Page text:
Machine readable specifications

Andreas Rossberg rossberg at
Fri Mar 22 05:33:28 PDT 2013

On 22 March 2013 12:51, gaz Heyes <gazheyes at> wrote:
> I'd like to discuss a radical change on how JS specifications and others are
> constructed. I suggest int based rules are used to define language
> behaviour. I know this works with last state and next state tracking and
> expected states too maybe other behaviour could be defined this way as well.
> The first part of the specification should define a list of ints that
> correspond to the state starting from 0 with 0 being a start state of
> Nothing. The initial states should be specified as follows:
> initalStates = {0:"Nothing",1:"FunctionExpression", 2:"FunctionStatement",
> 3:"FunctionStatementIdentifier" ...

Aren't you confusing "machine readable specification" with "machine
readable syntax specification"? Syntax is only a small part of a
language spec, and quite frankly, the least interesting one by far.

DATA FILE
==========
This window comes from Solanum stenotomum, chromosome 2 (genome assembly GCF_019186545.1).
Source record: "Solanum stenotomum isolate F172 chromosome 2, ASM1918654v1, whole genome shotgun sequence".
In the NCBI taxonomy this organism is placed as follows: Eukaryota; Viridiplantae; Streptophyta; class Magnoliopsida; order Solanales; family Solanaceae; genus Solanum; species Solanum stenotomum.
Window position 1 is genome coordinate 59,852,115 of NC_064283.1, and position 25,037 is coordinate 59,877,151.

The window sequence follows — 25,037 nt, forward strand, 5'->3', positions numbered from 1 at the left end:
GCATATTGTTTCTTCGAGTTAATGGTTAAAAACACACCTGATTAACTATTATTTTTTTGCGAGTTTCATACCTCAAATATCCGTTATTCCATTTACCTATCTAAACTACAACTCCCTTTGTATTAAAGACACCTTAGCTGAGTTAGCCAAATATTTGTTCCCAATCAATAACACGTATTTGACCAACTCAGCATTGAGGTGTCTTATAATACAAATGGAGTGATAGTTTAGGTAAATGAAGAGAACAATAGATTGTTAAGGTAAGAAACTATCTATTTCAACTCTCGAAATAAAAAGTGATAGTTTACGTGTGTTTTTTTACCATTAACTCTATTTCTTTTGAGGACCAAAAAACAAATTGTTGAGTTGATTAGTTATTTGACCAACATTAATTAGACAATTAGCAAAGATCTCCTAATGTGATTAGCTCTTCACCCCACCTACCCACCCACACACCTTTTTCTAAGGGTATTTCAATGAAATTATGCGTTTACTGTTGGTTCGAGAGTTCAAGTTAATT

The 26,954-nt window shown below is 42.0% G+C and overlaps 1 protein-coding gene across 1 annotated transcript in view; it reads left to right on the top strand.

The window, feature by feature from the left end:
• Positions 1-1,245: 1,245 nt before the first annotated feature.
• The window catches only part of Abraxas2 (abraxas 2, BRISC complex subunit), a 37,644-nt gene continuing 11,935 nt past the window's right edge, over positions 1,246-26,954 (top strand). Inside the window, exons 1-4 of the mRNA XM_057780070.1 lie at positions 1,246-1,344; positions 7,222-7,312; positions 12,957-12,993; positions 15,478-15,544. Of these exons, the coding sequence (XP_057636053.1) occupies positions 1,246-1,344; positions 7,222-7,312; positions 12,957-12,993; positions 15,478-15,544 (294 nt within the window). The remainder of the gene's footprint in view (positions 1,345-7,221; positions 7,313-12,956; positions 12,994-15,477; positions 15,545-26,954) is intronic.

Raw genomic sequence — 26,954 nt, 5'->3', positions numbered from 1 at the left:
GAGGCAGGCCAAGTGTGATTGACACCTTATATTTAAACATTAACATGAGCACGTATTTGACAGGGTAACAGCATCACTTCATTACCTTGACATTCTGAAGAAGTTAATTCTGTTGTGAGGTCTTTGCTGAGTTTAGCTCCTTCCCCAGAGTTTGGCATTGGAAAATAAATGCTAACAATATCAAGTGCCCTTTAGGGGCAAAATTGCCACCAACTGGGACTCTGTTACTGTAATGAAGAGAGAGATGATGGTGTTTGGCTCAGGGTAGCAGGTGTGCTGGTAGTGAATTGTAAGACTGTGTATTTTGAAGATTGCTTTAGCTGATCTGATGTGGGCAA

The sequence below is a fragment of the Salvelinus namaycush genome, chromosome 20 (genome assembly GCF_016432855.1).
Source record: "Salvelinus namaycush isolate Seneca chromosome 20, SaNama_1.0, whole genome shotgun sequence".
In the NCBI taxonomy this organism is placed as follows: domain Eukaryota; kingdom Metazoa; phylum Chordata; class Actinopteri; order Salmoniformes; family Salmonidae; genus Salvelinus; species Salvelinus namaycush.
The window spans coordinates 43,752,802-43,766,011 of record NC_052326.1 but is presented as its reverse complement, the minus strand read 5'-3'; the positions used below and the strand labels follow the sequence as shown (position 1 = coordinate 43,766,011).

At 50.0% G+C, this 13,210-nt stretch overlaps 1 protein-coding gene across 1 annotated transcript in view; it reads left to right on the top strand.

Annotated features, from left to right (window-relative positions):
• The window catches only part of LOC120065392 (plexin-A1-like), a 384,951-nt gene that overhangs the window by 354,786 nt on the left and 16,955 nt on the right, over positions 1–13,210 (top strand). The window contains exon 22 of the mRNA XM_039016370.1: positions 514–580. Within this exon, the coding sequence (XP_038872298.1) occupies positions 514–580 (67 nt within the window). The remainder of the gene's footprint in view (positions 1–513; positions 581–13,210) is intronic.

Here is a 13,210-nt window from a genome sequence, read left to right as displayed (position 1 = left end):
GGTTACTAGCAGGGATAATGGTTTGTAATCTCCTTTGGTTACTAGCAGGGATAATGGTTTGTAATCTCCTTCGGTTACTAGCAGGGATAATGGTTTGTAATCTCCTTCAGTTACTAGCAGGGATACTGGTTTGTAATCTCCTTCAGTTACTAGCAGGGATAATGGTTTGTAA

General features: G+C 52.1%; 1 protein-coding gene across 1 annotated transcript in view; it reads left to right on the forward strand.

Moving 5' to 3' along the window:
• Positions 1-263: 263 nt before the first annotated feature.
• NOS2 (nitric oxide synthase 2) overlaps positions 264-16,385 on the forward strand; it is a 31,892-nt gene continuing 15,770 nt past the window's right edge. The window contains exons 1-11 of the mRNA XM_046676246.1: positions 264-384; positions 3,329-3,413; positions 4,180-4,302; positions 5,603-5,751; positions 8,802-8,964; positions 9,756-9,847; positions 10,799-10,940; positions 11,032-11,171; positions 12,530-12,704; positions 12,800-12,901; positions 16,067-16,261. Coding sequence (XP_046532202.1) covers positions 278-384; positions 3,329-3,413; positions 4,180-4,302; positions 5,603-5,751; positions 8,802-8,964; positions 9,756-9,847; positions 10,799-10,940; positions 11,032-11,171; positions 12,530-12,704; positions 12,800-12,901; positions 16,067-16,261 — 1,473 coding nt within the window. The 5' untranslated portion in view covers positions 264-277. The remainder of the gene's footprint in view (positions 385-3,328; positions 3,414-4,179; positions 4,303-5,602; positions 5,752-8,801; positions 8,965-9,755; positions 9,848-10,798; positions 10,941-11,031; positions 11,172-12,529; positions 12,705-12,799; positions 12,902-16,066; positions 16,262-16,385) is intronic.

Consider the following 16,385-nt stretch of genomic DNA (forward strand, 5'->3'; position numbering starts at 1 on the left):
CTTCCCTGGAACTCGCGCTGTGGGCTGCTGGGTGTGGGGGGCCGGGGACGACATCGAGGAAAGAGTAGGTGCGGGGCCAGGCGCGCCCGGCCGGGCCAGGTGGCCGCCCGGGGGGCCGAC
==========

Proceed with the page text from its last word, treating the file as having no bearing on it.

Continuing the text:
Also, I don't see the benefit of your format. The EcmaScript spec
actually goes to quite some length to give a grammar that is LR(1).
The whole point is to keep it de facto "machine readable". But unlike
yours, it also is human readable.

(FWIW, there are at least two serious efforts of actually formalising
and mechanising the JavaScript language, i.e. its _semantics_, which
is a much more interesting endeavor. Techniques for formalised
language specs have made a great leap over the last decade, and I
sincerely hope we'll see them becoming mainstream at some point. But
as usual, the mainstream is very conservative, probably for valid


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